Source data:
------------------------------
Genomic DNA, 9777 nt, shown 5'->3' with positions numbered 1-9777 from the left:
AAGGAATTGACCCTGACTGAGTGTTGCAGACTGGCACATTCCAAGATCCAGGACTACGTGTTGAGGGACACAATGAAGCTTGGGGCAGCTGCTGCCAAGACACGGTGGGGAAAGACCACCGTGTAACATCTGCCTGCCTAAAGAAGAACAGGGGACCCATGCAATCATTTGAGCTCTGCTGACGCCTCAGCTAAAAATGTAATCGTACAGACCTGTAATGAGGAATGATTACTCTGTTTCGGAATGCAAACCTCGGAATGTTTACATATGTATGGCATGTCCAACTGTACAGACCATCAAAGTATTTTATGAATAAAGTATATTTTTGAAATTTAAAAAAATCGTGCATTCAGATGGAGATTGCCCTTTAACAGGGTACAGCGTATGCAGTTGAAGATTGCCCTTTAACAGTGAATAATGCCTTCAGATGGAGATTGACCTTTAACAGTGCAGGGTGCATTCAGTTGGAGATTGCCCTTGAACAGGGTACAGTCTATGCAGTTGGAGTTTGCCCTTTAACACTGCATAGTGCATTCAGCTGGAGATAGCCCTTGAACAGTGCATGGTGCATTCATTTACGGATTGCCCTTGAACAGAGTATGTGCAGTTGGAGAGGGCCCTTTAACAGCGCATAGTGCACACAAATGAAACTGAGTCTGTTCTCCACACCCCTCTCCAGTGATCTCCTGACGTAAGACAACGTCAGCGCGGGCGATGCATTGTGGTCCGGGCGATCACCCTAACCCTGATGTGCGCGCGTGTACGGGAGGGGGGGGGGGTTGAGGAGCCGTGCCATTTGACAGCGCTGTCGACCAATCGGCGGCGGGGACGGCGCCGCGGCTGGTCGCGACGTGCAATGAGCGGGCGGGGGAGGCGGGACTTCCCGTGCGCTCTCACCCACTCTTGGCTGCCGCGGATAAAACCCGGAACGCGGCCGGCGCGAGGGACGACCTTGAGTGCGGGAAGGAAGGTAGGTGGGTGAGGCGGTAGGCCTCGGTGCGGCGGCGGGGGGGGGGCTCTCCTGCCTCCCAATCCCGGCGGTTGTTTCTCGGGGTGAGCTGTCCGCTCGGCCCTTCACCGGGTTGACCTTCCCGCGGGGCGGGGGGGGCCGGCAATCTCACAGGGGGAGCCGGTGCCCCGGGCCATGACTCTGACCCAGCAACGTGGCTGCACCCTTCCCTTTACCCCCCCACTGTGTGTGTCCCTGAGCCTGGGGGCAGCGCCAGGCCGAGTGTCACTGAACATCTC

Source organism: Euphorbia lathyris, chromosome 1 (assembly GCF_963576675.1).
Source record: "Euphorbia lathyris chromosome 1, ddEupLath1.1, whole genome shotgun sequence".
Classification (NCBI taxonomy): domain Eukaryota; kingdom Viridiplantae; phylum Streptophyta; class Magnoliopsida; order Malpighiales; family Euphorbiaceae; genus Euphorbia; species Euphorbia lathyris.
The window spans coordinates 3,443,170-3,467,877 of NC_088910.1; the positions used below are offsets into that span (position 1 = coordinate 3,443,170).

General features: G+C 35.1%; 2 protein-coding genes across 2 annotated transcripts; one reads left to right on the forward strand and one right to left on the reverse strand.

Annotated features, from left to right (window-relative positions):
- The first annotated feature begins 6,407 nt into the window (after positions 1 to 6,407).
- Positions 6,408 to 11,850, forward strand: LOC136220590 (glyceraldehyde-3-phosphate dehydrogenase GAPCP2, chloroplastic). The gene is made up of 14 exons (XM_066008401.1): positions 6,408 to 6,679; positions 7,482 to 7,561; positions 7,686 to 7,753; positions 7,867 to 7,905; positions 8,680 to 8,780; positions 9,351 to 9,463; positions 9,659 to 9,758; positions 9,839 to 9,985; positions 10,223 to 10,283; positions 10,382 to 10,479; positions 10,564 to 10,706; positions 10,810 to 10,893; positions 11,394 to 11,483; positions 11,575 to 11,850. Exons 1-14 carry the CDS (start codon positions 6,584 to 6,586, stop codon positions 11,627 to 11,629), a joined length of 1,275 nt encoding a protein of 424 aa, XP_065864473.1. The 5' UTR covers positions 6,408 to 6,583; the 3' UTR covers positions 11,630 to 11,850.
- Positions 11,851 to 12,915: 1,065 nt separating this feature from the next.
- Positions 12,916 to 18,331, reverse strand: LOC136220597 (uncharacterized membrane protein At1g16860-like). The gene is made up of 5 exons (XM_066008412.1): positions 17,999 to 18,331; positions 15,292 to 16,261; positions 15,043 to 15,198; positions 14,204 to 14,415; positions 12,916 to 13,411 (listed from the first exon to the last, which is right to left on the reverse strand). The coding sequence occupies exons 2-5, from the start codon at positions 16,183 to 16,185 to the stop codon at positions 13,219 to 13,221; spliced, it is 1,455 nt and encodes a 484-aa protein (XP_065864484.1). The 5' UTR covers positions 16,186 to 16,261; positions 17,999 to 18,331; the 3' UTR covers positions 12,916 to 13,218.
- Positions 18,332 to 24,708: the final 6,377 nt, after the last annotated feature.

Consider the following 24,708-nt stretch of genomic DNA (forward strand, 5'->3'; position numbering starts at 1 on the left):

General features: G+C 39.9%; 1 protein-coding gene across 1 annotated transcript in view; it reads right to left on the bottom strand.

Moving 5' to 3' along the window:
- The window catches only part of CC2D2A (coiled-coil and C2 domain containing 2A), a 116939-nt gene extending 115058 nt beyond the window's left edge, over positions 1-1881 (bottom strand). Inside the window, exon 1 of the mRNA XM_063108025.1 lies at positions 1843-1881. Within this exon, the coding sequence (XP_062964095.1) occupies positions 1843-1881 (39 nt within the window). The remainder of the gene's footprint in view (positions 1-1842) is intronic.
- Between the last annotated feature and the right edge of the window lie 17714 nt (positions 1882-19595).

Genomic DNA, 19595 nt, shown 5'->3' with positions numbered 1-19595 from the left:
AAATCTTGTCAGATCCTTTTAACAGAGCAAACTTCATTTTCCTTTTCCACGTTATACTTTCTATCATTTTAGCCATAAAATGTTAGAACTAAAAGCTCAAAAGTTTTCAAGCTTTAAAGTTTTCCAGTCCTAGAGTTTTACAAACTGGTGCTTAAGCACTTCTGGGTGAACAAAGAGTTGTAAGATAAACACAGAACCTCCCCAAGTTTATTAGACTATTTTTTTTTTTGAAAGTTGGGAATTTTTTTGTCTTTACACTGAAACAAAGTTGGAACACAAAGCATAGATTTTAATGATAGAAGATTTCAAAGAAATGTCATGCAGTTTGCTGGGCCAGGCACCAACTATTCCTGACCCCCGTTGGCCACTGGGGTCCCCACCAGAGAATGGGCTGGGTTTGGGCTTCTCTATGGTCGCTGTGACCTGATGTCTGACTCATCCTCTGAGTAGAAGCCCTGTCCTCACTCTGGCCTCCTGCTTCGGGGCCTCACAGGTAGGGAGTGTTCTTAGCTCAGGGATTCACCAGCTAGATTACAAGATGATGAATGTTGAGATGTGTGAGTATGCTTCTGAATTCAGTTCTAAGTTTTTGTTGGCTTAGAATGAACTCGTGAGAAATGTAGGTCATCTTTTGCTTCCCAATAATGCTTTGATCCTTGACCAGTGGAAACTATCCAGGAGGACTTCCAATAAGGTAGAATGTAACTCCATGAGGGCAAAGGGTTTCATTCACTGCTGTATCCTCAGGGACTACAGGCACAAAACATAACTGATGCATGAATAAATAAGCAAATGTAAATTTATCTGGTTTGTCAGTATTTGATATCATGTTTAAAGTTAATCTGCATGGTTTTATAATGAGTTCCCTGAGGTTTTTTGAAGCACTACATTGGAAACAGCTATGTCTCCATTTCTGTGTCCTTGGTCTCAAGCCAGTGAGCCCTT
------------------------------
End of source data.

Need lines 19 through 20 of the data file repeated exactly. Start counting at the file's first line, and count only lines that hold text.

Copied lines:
Genomic DNA, 19595 nt, shown 5'->3' with positions numbered 1-19595 from the left:
AAATCTTGTCAGATCCTTTTAACAGAGCAAACTTCATTTTCCTTTTCCACGTTATACTTTCTATCATTTTAGCCATAAAATGTTAGAACTAAAAGCTCAAAAGTTTTCAAGCTTTAAAGTTTTCCAGTCCTAGAGTTTTACAAACTGGTGCTTAAGCACTTCTGGGTGAACAAAGAGTTGTAAGATAAACACAGAACCTCCCCAAGTTTATTAGACTATTTTTTTTTTTGAAAGTTGGGAATTTTTTTGTCTTTACACTGAAACAAAGTTGGAACACAAAGCATAGATTTTAATGATAGAAGATTTCAAAGAAATGTCATGCAGTTTGCTGGGCCAGGCACCAACTATTCCTGACCCCCGTTGGCCACTGGGGTCCCCACCAGAGAATGGGCTGGGTTTGGGCTTCTCTATGGTCGCTGTGACCTGATGTCTGACTCATCCTCTGAGTAGAAGCCCTGTCCTCACTCTGGCCTCCTGCTTCGGGGCCTCACAGGTAGGGAGTGTTCTTAGCTCAGGGATTCACCAGCTAGATTACAAGATGATGAATGTTGAGATGTGTGAGTATGCTTCTGAATTCAGTTCTAAGTTTTTGTTGGCTTAGAATGAACTCGTGAGAAATGTAGGTCATCTTTTGCTTCCCAATAATGCTTTGATCCTTGACCAGTGGAAACTATCCAGGAGGACTTCCAATAAGGTAGAATGTAACTCCATGAGGGCAAAGGGTTTCATTCACTGCTGTATCCTCAGGGACTACAGGCACAAAACATAACTGATGCATGAATAAATAAGCAAATGTAAATTTATCTGGTTTGTCAGTATTTGATATCATGTTTAAAGTTAATCTGCATGGTTTTATAATGAGTTCCCTGAGGTTTTTTGAAGCACTACATTGGAAACAGCTATGTCTCCATTTCTGTGTCCTTGGTCTCAAGCCAGTGAGCCCTT